Antiretroviral Drugs for HIV Treatment
HIV is a chronic disease caused by a retrovirus. HIV attacks the body’s immune system, specifically CD4 T cells. As the disease progresses threatening infections occur. It spreads through bodily fluids such as blood, semen, pre-seminal fluid, rectal fluids, vaginal fluids and breast milk of a person infected with HIV. Although there is no cure for HIV, medications can delay the progression of HIV. Antiretroviral therapy (ART) is the use of antiretroviral drugs too reduce the amount of HIV in the body. Antiretroviral medications prevent HIV from replicating. ART is recommended for everyone infected with HIV. ART can even reduce the risk of HIV transmission from person to person. Antiretroviral drug regimens for treating HIV are typically combinations of 3 or 4 medications.
HIV Life Cycle
Understanding the HIV life cycle is the key to understanding how HIV medications work. The first step is binding, in which the HIV retrovirus attaches to a CD4 T-cell or immune cell. Once attached, the retrovirus fuses with the immune cell and allows all of its contents, including genetic material such as RNA, to enter the cell. The immune cell carries an enzyme that converts the HIV RNA to HIV DNA by a process called reverse transcription. Integration occurs when the HIV DNA is combined with the immune cell’s DNA. This infected immune cell replicates and assembles an immature HIV virus along with proteins it requires for viral function. The immature virus buds off of the original CD4 T-cell and is now able to infect another healthy CD4 T-cell. Antiretroviral medications block different parts of the HIV life cycle.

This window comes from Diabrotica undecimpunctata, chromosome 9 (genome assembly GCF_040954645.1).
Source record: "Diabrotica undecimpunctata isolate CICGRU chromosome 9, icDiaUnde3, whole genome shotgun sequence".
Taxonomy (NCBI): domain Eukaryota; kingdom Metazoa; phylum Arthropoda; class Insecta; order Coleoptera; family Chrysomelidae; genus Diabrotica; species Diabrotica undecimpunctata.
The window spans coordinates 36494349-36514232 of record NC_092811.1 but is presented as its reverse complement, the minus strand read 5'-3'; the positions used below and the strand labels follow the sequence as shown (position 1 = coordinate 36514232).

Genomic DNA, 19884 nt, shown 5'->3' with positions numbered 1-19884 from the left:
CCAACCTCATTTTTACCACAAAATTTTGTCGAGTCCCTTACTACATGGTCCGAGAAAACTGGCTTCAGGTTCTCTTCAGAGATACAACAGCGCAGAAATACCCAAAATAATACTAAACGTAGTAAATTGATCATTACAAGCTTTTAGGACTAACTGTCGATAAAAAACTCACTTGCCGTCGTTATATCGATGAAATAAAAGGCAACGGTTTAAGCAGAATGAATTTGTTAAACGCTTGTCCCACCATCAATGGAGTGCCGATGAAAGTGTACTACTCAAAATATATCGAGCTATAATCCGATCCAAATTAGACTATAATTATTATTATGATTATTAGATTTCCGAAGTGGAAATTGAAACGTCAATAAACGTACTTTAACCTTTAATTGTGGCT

Types of Antiretroviral Medications
Here is a brief description of the various types of antiretroviral drugs, examples of brand-name HIV drugs in each class, and the average wholesale cost for a 1 month supply of each HIV medication.